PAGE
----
Search The Rusted Garden Journal: Just Enter a Key Word or Phrase

Wednesday, December 28, 2011

KNOL: Mulching Your Vegetable Garden With Grass Clippings

This entry is a copy from a KNOL I wrote found at Google. Google will be discontinuing the KNOL's platform and I am in the process of storing them on my blog. Please enjoy the article. I have about 50 coming over to this blog.

Grass clippings are probably one of the easiest resources to get to for your vegetable garden. You can start mulching your beds as soon as grass clipping are available. There are some things to keep in mind when using them. Things like seeds, chemicals and over doing it.

My YouTube Videos on Garden Mulching and Disease Prevention: I have over 50 garden videos. Why not join my YouTube Channel. Mulching with Grass Clippings Disease Prevention Pruning and Mulching Mulching Your Vegetable Garden With Grass Clippings
by Gary Pilarchik, LCSW-C

What Does Mulching Do?

It prevents weeds from germinating and taking over.
It creates a barrier for soil born diseases.
It creates a barrier to keep the soil moist and it prevents evaporation. (saves on watering)
It provides your garden with organic matter to be turned into the bed at the end of the season.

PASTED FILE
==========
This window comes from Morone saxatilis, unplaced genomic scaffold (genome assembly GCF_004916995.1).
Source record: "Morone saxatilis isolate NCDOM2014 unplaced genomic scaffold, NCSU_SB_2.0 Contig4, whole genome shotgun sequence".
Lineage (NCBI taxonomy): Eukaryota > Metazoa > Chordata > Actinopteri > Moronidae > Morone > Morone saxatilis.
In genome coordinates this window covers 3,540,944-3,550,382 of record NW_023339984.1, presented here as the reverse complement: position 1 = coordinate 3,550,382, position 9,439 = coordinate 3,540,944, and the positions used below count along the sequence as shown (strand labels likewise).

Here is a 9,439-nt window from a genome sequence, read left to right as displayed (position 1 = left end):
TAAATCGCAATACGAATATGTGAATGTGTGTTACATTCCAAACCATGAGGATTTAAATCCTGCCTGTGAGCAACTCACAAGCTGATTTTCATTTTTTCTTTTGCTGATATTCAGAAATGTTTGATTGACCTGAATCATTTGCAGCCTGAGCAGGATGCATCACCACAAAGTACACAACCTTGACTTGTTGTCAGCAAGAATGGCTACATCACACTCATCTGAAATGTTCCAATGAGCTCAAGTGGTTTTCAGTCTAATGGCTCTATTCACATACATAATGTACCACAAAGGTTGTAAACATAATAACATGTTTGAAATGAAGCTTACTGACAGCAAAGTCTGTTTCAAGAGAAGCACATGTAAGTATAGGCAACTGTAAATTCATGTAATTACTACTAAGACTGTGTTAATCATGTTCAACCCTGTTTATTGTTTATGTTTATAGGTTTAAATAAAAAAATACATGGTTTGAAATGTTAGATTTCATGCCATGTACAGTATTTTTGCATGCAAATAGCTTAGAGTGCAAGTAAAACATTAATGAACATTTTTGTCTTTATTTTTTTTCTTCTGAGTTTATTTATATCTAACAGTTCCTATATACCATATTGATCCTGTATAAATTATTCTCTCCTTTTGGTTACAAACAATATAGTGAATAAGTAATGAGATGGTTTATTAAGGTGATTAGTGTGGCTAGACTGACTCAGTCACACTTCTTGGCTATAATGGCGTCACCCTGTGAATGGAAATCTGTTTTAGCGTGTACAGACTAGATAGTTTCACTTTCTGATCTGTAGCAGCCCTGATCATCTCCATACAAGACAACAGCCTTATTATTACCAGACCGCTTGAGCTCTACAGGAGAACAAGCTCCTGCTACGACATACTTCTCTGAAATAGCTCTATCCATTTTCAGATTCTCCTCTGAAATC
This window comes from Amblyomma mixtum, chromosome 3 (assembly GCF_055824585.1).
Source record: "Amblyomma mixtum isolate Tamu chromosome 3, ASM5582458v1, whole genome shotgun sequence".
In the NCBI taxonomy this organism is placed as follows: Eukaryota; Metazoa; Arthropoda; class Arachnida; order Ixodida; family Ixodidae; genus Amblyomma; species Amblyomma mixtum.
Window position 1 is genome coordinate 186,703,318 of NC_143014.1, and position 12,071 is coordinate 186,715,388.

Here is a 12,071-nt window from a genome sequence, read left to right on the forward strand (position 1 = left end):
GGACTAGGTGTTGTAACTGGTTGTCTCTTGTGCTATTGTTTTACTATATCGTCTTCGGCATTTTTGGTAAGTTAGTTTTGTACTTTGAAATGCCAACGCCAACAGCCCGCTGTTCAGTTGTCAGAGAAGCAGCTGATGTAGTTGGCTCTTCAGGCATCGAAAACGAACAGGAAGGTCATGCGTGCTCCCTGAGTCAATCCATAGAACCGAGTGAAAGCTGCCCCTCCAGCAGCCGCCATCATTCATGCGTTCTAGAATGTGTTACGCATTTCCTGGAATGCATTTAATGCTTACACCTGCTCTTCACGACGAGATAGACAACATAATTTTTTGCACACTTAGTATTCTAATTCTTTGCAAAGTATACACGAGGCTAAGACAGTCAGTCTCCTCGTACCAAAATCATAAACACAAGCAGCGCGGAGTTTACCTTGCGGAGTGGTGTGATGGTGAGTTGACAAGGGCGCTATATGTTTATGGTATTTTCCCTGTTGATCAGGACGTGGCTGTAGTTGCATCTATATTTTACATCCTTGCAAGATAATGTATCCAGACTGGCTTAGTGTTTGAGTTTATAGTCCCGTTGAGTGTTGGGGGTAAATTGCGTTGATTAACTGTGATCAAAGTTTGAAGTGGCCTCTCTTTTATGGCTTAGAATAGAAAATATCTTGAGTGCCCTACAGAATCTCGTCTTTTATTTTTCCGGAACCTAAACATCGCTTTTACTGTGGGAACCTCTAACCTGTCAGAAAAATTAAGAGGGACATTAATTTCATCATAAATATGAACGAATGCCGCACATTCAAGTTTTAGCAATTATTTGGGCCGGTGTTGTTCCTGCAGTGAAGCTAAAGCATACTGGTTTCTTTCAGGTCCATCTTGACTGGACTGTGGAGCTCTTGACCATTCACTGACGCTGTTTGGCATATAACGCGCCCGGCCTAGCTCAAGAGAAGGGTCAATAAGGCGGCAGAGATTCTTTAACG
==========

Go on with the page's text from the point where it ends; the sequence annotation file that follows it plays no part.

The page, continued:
It keeps you plants cleaner.

You Can't Use All Grass Clippings!
You want to use grass clippings that are free of chemicals and seed heads. There is no point in putting grass clippings in your gardens that have seeds either from the grass itself or from weeds like dandelion heads. You can tell by looking at your lawn. If you are cutting grass with seeds, compost it or trash it. It will grow back in a week and you can use that grass.

You don't want to use grass that has been sprayed with weed killers, preventatives or other chemicals. You should skip using the next cutting as mulch. There is no need to take a chance of putting chemicals into your garden beds that don't belong there. The chemicals can leach off the clippings or may still be active in the clippings.

Use Only Fresh Grass Clippings